“What do you want?” There was no patience for sweet-talking when you woke me in the middle of the night.
“I’m here to do you a favor.”
If this was a favor, it would be the first he’d ever done me. Barter? Yes, that he would do all day long, but no one did favors—not for another crew, anyway.
“What would this favor be?” I asked, instead of why. Why implied that it was something of value he might be offering. I couldn’t afford any debts.
His lips stayed sealed as his eyes shot to the door. Reilly had a healthy dose of paranoia. It was probably what had kept him alive this long and made him the leader of his crew.
“No one’s listening.” Except for Ruck, but I would’ve repeated everything to him anyway.
“There’s word people are asking around for a Wyrd Blood in the city.”
Wyrd Blood, a carrier, gifted, marked—cursed. There were all sorts of names for those that carried magic in their veins, and the word you chose depended on the way you viewed it.
Reilly had hinted around in the past, trying to figure out if there was a Wyrd Blood in my crew, but I’d ignored him. There were only two people who did know for sure I was Wyrd Blood. One of whom was Ruck. I trusted him with my life. The other, well, she didn’t have a reason to betray me. Or I didn’t think she did.
If you carried more than a drop of magic in your blood, you became the hunted. The lords and ladies, kings and queens of the countries would torture anyone they crossed in order to get information. Magic was power, and when you were always on the cusp of war, you needed as much power as you could get.
Reilly was going to take people poking around as a confirmation that he was right. That would be an inconvenience, but it looked as if I might have bigger problems now. Reilly could be bought. I was afraid of who would be the highest bidder.
“So? What’s that got to do with me?” I shrugged even as the blood drained from my legs to shoot straight to a thumping heart.
He crooked an eyebrow. Reilly wasn’t running his own crew because he was stupid. “I figured that information might be useful to you.”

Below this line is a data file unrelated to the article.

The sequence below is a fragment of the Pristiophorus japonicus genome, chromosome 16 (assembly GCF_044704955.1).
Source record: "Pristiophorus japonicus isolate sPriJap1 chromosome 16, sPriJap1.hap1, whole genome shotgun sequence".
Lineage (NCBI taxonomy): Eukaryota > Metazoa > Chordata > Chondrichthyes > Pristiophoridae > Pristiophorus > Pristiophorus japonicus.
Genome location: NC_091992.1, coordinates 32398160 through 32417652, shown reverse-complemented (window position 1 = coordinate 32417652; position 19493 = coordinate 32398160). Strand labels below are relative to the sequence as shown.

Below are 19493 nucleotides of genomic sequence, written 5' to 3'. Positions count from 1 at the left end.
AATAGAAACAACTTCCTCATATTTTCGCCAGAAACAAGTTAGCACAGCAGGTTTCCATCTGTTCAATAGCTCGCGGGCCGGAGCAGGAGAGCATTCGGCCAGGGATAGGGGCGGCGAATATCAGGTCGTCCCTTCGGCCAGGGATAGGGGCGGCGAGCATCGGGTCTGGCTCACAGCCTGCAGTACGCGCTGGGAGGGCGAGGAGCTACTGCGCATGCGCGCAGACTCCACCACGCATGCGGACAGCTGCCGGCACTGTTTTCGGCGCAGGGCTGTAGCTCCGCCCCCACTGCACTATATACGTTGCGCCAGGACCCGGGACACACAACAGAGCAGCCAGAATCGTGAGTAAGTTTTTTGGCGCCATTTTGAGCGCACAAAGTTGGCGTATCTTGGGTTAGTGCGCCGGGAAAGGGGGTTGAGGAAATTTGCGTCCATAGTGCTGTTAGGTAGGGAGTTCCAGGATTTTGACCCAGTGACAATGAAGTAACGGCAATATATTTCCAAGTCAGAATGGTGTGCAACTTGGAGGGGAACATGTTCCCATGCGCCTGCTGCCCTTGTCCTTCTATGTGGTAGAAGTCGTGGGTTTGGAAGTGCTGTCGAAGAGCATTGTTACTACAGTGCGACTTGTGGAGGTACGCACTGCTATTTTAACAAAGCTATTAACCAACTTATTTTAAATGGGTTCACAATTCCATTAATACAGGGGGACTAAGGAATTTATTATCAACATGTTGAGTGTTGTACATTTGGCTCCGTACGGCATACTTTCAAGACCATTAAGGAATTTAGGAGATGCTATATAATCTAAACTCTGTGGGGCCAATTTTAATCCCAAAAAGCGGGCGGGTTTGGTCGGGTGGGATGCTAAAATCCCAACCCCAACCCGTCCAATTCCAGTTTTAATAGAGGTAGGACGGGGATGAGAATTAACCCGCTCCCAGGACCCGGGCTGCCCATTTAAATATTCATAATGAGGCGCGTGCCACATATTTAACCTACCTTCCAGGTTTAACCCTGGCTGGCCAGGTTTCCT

Did I fess up and try and pay him off now? But with what? We’d barely made it out of the winter. There was nothing left.
“It isn’t. Was there anything else?” What I really wanted to know was: who was asking, and did they actually know?
“Just watch your back. I’ve heard Ryker’s name being whispered as possibly being behind it.”
I was wrong. I hadn’t wanted to know.
Ryker. Everyone knew that name and stayed far away from anything to do with him or his lands. For as long as I’d lived here, I’d heard the rumors of a man named Ryker and of the Valley, the country he ran. Now there was a Wyrd Blood who was strong enough to not have to hide. But like the other Wyrd Blood with great power, he’d become the predator.
“There’s benefits to our crews joining,” he said, only a couple of feet from me.
I knew which joining he really wanted, and I wasn’t interested in either. Plus, he was crazy. If our two crews joined, we’d become a target. Too many people meant too much attention, and I’d already been born with a mark on my back.
I held my ground. “No.”
“Why are you like that? Don’t you like men? Or women?” He threw his hands up, as if he couldn’t figure me out. “Or anyone?”
I knew that in this bleak land with so little solace, people wondered why I was never with anyone. They could keep wondering.
“Thank you for the information.” A cold politeness infused my words. I walked out of the room and didn’t need to look back to know Ruck would make sure Reilly left.
I knew after that talk, catching some sleep would be akin to trying to catch my shadow. I climbed my way up to the roof, letting a harsh breeze sting my cheeks, as I watched Reilly walk away in the night.
It didn’t matter who was looking for me. I was free.
So why did I feel like there was a noose tightening around my neck?
It didn’t take long for Ruck to find me. He walked over and stopped beside me, staring off in the same general vicinity. If I asked him what he was watching, I doubt he’d know.
We stood there for a few minutes before I ripped the scab off. “I’ll figure it out.”
He nodded as he bit at the inside of his cheek, and his eyes said what he didn’t want to voice.
“I will figure it out. I always do.”
He said it like someone who didn’t think it would be, though.